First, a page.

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Icky Mickey

My McDonald's lunch was fast, but a flop.

That's probably not a system McDonald's corporate will adopt any time soon.

Not everything at Joe's goes as smoothly. Although an argument could be made that the entire fast-casual movement was based on the sushi-bar model -- you step up, tell a cook what you want, watch him make it for you, take it from his hands as soon as it is finished, then eat -- Joe's doesn't yet have the sushi thing down.

One of the drawbacks to Roman training is that every time a new skill is demanded, it must be disseminated across the ranks. And this can take time -- especially when dealing with something like rolling sushi, which, in the best cases, takes years to learn how to do properly. "It really depends where you go," Leith tells me. "I've got a handful of people who, I think, could stand up against the best sushi rollers in town. But think about it: Think about how long it would take to get an entire workforce trained to do that. A year from now, we're going to be much better."

A year from now, Leith also plans to have grown the Joe's chain from fifteen locations to 23, adding eight more Front Range stores in the next twelve months. He's looking at expanding out of state, too, though he hasn't yet decided where. "We're putting one foot in front of the other," he says. "Everything is going as planned."

Leftovers:After eight years, brothers Stephenand Bill Rohsand Tom Carley, owners of the Painted Bench, have sold the place at 400 East 20th Avenue to Leigh Jones (formerly Leigh Thompson, of Brasserie Rouge/B-52 Billiards/Atomic Cowboyfame). But the doors weren't locked long enough for anyone to notice: They closed on October 29 and reopened November 1.

I got Jones on the phone on November 2, catching her between calls as she tried to resolve some payroll problems, and the first words out of her mouth -- after "hello" -- were "I so want to kill myself right now. You have no fucking idea." The crew had been up until 3 a.m. on opening day trying to get everything done, and she was still a bit frazzled. The restaurant has been renamed The Dish, although the kitchen is still staffed by holdovers from Steve Rohs's old crew and is running on the old Bench menu. After January 1, Jones hopes to turn things in the direction of comfort food with a global influence. "This neighborhood really just needs a second kitchen," she told me. "I know what I want to do."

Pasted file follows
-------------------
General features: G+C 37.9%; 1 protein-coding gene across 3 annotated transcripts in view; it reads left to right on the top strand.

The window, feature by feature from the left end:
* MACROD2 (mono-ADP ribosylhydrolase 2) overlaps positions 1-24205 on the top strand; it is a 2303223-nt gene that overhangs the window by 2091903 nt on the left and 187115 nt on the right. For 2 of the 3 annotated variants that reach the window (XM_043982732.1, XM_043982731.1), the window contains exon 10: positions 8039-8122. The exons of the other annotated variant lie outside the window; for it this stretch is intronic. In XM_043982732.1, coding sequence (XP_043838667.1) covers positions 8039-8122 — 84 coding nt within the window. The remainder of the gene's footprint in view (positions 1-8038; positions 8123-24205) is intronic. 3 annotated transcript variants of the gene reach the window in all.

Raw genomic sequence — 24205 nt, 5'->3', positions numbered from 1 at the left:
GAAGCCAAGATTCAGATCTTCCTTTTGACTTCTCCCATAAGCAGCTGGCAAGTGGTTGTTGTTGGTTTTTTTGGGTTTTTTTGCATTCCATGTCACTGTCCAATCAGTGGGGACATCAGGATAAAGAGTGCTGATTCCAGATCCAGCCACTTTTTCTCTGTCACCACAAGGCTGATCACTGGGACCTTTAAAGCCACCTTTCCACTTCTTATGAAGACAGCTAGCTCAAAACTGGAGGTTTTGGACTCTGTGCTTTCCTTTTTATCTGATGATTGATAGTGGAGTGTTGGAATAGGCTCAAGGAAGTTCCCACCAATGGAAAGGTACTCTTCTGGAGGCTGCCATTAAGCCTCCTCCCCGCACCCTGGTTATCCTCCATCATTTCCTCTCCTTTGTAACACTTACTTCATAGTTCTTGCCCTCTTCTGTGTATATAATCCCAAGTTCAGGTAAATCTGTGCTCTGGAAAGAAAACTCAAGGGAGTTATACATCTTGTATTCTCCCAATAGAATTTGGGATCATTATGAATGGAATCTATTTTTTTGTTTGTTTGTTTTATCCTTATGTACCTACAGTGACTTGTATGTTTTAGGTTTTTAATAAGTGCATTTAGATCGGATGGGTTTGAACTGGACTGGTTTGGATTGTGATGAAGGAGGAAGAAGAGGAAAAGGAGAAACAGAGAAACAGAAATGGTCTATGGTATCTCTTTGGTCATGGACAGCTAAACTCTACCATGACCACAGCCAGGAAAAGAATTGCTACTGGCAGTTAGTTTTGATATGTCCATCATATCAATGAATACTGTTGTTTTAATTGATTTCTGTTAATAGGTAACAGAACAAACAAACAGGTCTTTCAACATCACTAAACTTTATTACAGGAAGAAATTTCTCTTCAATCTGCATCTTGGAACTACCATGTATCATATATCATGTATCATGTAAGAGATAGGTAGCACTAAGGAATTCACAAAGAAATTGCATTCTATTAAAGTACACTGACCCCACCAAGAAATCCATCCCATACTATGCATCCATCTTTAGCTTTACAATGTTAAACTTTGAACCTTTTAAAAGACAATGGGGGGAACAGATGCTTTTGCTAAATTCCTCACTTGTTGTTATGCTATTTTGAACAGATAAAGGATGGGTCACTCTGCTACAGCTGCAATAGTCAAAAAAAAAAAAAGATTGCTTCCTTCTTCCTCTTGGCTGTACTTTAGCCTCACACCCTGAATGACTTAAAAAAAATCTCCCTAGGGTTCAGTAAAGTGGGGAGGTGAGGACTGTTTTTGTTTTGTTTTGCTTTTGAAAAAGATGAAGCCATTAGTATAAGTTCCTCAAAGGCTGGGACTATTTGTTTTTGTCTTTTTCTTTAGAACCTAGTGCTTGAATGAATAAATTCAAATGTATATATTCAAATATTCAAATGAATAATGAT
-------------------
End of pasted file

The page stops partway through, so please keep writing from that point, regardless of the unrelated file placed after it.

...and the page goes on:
Jones had been working at the Bench -- behind the bar at the Bench, actually -- since last December, ending up there after spending time traveling and "making certain that I wanted to get back into this madness," she explained. After the closing of Brasserie Rouge, a rather public divorce from ex-husband Robert Thompson, the purchase of the B-52 building by the crew behind MTV's Real World ("I was probably somewhere in Southeast Asia when that happened, avoiding the 'real world' as much as possible, if you know what I mean"), and the slow release of her diverse business interests, she was looking to find herself. What she found was that she really couldn't leave Denver.

"After everything happened with the Brasserie and the Cowboy and all that, I actually packed up all my things and drove all the way across the country to D.C.," Jones recounted. "But when I got there, I said, 'What the hell am I doing?' and then turned right around and came back."

Jones also picked up the storefront next door at 414 East 20th, which had housed the Perk & Pub (and Sweet Rockin' Coffeebefore that). This space will become the Horseshoe Lounge -- with any luck, by Thanksgiving week.

"I don't want to be rich and famous anymore," Jones concluded. "I just want to be here, in the business that I love."

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